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The contract averages $6 million annually starting in 2013, which will make him the highest-paid forward on the roster in terms of average annual value.
"I've spent five great years here in Boston, and I've really embraced this city and the Boston Bruins and they've embraced me," Lucic said. "I'm really excited for this, and I'm happy to be remaining a Bruin. There's no other team in the NHL I'd rather play for. Like I said, I'm real excited about this opportunity and happy this deal got done."
Earlier this week, the Bruins signed the 20-year-old Tyler Seguin to a six-year extension that will average $5.75 million per season. Late last week, they agreed with 24-year-old Brad Marchand on a four-year deal that averages $4.5 million per season.
General manager Peter Chiarelli seems to have his core in order with the lockout looming. It is unclear what the new collective bargaining agreement will look like once the labor dispute is resolved.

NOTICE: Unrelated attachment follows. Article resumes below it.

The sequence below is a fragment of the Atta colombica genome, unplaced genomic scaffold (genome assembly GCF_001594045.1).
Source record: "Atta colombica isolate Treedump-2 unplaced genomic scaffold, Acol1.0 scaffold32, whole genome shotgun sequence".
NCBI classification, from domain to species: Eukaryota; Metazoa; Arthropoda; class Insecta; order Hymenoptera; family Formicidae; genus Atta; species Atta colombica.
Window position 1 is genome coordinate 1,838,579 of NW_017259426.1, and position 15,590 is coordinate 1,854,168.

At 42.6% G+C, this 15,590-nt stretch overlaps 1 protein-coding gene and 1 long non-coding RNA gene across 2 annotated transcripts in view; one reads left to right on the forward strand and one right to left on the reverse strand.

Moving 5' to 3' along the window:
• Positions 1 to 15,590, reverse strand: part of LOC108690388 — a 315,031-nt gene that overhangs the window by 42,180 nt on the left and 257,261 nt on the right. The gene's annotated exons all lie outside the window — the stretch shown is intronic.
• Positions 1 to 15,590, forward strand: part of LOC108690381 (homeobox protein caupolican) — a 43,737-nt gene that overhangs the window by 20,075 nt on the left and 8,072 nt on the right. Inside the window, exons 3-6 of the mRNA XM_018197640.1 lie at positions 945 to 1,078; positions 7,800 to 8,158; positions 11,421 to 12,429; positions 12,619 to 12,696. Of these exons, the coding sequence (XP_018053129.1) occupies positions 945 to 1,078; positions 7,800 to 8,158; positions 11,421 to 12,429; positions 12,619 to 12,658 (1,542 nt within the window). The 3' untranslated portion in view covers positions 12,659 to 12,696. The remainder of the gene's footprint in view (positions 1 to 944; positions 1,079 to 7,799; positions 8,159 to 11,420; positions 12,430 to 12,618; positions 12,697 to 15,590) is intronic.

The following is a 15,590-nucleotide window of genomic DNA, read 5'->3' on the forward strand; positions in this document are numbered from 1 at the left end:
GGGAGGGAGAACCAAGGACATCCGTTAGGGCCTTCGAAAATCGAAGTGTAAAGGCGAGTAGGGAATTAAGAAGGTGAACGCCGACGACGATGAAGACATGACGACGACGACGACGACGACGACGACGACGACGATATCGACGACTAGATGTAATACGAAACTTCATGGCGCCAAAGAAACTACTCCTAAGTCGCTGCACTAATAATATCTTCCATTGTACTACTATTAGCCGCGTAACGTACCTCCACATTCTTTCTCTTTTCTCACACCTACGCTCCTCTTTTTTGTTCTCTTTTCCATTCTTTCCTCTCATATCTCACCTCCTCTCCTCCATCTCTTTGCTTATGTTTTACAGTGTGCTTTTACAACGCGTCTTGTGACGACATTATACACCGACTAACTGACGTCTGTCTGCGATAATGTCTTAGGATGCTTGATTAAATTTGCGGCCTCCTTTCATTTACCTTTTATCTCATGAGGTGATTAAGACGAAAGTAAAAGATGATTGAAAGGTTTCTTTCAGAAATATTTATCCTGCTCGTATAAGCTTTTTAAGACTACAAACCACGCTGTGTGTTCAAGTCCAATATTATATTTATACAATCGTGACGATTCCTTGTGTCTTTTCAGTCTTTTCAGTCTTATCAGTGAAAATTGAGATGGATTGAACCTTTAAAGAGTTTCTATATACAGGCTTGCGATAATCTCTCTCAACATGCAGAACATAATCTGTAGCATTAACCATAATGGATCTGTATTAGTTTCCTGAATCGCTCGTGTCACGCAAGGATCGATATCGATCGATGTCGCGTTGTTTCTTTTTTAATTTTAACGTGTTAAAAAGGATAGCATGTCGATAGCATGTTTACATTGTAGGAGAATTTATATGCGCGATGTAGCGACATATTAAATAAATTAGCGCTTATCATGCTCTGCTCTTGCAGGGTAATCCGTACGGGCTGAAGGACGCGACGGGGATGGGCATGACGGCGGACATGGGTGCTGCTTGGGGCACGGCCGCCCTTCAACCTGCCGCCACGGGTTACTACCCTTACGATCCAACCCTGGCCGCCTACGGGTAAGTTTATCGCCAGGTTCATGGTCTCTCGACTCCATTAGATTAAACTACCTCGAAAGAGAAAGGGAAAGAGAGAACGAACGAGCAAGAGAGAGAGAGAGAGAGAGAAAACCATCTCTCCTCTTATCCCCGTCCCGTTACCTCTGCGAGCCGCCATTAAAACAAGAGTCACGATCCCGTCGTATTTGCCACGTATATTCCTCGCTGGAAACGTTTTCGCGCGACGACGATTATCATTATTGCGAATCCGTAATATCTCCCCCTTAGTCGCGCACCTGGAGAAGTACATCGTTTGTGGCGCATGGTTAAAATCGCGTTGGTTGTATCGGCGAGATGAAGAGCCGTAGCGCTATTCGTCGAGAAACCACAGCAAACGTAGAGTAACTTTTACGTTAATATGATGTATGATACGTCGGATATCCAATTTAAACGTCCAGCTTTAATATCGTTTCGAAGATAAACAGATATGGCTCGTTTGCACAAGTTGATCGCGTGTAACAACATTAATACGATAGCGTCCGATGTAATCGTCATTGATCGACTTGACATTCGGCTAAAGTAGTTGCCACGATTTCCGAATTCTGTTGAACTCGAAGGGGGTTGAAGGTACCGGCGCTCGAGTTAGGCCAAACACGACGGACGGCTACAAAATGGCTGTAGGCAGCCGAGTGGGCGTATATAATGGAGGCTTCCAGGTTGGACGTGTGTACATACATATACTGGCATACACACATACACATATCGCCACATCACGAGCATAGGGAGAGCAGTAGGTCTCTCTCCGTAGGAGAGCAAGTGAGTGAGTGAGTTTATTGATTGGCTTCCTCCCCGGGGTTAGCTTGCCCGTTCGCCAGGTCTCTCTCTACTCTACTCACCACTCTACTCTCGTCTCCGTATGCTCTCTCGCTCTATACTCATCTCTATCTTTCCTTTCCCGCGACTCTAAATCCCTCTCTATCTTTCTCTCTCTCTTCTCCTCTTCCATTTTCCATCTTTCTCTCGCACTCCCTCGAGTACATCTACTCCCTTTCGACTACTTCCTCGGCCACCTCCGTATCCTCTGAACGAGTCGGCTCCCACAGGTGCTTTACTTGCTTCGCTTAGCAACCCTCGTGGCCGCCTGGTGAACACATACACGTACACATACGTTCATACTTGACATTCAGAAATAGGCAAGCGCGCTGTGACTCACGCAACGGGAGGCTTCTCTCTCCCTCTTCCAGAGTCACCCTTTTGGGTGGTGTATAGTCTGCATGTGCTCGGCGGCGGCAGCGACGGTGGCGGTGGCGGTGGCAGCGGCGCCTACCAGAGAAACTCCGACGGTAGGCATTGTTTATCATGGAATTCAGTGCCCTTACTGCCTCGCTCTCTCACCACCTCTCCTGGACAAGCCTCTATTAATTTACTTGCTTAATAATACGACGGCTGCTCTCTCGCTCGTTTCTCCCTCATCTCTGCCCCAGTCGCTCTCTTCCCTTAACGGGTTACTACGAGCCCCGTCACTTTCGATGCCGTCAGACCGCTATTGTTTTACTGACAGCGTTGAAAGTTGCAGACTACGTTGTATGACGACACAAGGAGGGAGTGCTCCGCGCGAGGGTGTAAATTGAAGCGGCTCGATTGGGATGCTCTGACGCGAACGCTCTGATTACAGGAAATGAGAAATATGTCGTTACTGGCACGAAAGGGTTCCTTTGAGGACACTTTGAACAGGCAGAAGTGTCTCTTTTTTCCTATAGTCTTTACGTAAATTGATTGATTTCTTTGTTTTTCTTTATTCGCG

"He marks the end of three signings that we've done over a couple of weeks and very happy to have completed them, with Milan being the last one for now," Chiarelli said. "I think it shows commitment from Milan, the other players that we've talked about previously, and commitment from our owner, Mr. Jeremy Jacobs, and Charlie Jacobs. So a good day for us amidst other things, but happy to have Milan in the mix for four more years -- one more under the current contract and three under the new contract."
The 6-foot-4, 220-pound Lucic had 26 goals and a career-high 62 assists last season, his fifth with the Bruins. His point total (61) was one point off his career-high total in the Bruins' championship season of 2010-11.
He was one of six players to have at least 20 goals and 100 penalty minutes on the season.
"You're all familiar with Milan and the way he plays," Chiarelli said. "A real, obviously solid contributor and big -- I call him a kind of signature player -- loves to play, loves to be physical, and a big part of this team."